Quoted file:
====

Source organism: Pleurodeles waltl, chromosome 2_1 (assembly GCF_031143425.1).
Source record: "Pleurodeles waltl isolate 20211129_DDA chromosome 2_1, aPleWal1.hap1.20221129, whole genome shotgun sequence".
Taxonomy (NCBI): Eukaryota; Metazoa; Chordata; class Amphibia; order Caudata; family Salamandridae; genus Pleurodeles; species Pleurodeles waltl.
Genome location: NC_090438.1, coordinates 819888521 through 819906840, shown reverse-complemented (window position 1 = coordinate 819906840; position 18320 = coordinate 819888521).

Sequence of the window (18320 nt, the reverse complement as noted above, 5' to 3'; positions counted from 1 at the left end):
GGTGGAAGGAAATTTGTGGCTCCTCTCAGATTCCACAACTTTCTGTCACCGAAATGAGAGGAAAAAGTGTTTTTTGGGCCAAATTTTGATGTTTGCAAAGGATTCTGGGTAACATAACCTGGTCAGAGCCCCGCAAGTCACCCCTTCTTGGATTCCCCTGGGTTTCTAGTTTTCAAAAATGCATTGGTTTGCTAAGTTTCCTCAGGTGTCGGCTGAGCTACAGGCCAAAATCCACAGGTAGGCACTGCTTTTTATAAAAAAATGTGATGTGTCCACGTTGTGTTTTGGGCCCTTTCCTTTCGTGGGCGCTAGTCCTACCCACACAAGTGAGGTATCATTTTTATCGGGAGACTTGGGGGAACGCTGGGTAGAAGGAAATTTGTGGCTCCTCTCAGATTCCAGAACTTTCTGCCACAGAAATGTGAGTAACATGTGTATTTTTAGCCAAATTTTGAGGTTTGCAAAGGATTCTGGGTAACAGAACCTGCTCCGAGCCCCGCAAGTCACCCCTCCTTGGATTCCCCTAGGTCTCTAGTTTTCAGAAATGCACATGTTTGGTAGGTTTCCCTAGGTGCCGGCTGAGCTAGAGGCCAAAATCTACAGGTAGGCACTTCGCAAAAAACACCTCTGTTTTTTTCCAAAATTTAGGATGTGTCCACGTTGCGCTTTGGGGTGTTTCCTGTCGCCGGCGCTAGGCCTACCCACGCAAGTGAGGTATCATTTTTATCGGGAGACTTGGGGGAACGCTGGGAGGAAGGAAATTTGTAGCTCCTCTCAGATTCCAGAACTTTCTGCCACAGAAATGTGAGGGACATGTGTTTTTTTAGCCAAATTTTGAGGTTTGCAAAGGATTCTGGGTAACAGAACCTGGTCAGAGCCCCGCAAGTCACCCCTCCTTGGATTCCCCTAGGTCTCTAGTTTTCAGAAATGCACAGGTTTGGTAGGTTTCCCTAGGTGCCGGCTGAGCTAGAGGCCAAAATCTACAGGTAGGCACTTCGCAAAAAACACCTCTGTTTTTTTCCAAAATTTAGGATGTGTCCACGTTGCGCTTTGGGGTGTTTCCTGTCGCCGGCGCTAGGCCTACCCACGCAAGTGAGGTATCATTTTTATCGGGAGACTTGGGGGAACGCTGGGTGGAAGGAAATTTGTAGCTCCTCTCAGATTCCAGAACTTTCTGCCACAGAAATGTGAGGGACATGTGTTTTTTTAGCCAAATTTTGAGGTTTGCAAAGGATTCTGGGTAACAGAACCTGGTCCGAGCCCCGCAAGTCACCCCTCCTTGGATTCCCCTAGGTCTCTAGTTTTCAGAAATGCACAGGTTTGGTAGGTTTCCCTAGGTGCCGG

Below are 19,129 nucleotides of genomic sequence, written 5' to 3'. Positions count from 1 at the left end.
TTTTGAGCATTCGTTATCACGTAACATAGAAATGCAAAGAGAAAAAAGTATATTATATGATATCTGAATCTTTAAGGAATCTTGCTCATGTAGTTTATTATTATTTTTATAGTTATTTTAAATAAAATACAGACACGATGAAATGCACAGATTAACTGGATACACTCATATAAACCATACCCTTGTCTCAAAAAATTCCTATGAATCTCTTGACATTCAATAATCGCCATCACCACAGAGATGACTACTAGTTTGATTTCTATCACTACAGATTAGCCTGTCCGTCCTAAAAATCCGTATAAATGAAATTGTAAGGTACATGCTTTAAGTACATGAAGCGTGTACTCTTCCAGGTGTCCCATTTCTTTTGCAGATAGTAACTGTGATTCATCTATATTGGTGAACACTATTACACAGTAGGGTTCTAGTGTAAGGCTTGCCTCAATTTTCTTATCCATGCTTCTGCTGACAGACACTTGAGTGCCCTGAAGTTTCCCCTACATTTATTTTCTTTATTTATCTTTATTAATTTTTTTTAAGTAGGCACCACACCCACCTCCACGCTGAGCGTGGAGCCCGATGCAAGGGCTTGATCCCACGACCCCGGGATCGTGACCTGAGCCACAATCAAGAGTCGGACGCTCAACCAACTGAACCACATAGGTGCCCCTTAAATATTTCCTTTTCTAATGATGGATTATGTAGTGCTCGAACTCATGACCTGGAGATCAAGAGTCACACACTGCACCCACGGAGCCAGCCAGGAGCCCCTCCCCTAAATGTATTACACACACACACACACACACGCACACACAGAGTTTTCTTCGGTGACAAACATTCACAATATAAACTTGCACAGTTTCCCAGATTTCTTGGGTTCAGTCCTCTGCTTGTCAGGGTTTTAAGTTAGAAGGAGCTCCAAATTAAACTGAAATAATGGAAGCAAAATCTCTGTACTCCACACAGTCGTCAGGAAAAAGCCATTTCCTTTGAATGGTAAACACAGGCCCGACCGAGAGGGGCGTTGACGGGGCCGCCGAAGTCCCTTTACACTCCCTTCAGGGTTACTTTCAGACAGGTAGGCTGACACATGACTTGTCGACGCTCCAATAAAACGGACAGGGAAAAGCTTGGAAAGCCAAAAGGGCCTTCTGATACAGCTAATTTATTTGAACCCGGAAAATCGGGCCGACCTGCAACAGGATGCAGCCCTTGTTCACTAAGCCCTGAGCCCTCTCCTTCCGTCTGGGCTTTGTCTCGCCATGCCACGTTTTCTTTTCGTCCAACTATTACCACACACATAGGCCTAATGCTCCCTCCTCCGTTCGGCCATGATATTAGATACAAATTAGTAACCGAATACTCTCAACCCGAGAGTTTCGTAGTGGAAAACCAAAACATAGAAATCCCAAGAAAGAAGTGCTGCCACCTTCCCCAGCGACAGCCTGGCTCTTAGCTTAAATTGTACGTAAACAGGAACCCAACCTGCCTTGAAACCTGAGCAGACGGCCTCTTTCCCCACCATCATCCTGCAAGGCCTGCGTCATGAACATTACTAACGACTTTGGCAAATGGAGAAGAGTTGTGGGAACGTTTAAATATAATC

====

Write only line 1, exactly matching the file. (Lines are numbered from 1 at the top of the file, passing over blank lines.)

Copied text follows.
Source organism: Pleurodeles waltl, chromosome 2_1 (assembly GCF_031143425.1).